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J Bacteriol. 2000 Jul;182(14):3981-8.

Rho-dependent transcription termination in the tna operon of Escherichia coli: roles of the boxA sequence and the rut site.

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  • 1Department of Biological Sciences, Stanford University, CA 94305-5020, USA.

Abstract

Expression of the tryptophanase (tna) operon of Escherichia coli is regulated by catabolite repression and by tryptophan-induced transcription antitermination. Tryptophan induction prevents Rho-dependent transcription termination in the leader region of the operon. Induction requires translation of a 24-residue leader peptide-coding region, tnaC, containing a single, crucial Trp codon. Studies with a lacZ reporter construct lacking the tnaC-tnaA spacer region suggest that, in the presence of excess tryptophan, the TnaC leader peptide acts in cis on the ribosome translating tnaC to inhibit its release. The stalled ribosome is thought to block Rho's access to the transcript. In this paper we examine the roles of the boxA sequence and the rut site in Rho-dependent termination. Deleting six nucleotides (CGC CCT) of boxA or introducing specific point mutations in boxA results in high-level constitutive expression. Some constitutive changes introduced in boxA do not change the TnaC peptide sequence. We confirm that deletion of the rut site results in constitutive expression. We also demonstrate that, in each constitutive construct, replacement of the tnaC start codon by a UAG stop codon reduces expression significantly, suggesting that constitutive expression requires translation of the tnaC coding sequence. Addition of bicyclomycin, an inhibitor of Rho, to these UAG constructs increases expression, demonstrating that reduced expression is due to Rho action. Combining a boxA point mutation with rut site deletion results in constitutive expression comparable to that of a maximally induced operon. These results support the hypothesis that in the presence of tryptophan the ribosome translating tnaC blocks Rho's access to the boxA and rut sites, thereby preventing transcription termination.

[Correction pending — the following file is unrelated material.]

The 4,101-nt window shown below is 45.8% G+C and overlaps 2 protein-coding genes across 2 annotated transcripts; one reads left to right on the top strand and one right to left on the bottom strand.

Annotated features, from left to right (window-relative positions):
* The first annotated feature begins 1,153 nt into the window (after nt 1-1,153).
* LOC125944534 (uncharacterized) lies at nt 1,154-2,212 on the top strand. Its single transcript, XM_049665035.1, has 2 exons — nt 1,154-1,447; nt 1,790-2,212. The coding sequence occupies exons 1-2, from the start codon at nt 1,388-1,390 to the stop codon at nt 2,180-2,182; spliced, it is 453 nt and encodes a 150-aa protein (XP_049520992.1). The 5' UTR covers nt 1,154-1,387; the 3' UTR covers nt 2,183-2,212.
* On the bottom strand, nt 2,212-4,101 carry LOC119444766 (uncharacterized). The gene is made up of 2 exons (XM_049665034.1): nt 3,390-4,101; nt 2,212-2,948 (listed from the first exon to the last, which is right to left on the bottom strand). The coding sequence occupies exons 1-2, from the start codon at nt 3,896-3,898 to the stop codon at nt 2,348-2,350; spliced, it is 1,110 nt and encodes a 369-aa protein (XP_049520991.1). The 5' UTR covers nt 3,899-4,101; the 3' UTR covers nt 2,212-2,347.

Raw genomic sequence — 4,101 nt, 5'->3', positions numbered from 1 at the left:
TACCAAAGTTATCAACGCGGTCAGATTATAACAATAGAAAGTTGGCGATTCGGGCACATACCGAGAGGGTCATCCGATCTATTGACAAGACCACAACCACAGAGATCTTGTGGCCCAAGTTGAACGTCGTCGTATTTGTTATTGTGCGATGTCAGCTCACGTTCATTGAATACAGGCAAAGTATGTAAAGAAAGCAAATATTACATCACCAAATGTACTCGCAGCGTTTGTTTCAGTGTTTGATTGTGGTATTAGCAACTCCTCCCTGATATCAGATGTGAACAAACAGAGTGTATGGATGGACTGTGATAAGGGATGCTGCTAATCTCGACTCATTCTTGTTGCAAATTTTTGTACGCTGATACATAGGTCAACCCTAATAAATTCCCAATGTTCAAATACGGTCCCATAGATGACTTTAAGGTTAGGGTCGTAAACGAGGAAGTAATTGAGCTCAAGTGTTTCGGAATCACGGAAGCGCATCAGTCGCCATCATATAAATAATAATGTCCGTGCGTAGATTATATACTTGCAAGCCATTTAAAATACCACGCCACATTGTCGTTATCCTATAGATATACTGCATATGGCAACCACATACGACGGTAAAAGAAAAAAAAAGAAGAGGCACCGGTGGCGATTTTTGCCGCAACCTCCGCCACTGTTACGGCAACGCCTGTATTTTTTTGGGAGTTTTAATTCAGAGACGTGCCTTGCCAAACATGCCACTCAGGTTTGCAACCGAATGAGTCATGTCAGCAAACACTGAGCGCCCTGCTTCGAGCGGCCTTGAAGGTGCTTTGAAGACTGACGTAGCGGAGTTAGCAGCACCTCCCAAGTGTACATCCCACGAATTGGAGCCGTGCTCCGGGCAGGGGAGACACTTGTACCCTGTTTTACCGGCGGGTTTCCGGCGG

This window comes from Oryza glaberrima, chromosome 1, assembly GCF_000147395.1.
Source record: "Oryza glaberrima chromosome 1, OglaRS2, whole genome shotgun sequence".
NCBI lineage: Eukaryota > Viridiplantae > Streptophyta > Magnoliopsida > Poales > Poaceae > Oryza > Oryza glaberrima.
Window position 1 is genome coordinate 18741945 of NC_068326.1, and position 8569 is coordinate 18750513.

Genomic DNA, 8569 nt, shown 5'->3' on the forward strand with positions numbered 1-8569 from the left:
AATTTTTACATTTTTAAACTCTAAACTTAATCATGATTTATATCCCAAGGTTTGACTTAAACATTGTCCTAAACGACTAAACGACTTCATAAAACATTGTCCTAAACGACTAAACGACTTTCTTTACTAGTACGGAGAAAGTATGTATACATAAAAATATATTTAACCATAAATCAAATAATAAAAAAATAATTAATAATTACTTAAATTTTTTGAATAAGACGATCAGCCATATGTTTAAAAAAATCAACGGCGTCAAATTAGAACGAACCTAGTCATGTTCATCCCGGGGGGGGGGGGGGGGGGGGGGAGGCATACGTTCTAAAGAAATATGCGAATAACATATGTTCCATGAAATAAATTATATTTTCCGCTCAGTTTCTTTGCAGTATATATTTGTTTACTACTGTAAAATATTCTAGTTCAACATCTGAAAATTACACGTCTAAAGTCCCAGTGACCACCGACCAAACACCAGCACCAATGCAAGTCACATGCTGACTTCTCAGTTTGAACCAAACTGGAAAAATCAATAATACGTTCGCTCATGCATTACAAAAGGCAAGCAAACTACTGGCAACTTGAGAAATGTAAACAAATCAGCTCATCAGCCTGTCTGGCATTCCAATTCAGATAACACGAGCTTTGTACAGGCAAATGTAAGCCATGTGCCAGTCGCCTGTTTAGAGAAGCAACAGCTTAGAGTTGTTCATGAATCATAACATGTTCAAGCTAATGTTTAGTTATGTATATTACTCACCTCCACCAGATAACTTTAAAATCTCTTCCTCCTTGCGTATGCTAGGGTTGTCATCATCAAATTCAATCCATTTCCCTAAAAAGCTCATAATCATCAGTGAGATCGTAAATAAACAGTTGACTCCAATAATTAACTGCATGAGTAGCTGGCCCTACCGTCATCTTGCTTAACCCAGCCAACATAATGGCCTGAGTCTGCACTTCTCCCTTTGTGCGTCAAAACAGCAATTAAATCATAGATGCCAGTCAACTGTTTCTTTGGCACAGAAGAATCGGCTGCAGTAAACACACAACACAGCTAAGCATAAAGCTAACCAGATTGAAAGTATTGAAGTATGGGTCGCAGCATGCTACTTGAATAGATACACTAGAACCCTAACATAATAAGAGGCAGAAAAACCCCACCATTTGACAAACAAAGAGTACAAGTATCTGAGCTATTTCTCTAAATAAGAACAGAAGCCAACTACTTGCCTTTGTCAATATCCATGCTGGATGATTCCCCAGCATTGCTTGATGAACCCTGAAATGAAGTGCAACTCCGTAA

PMID:
10869076
[PubMed - indexed for MEDLINE]
PMCID:
PMC94583
Free PMC Article

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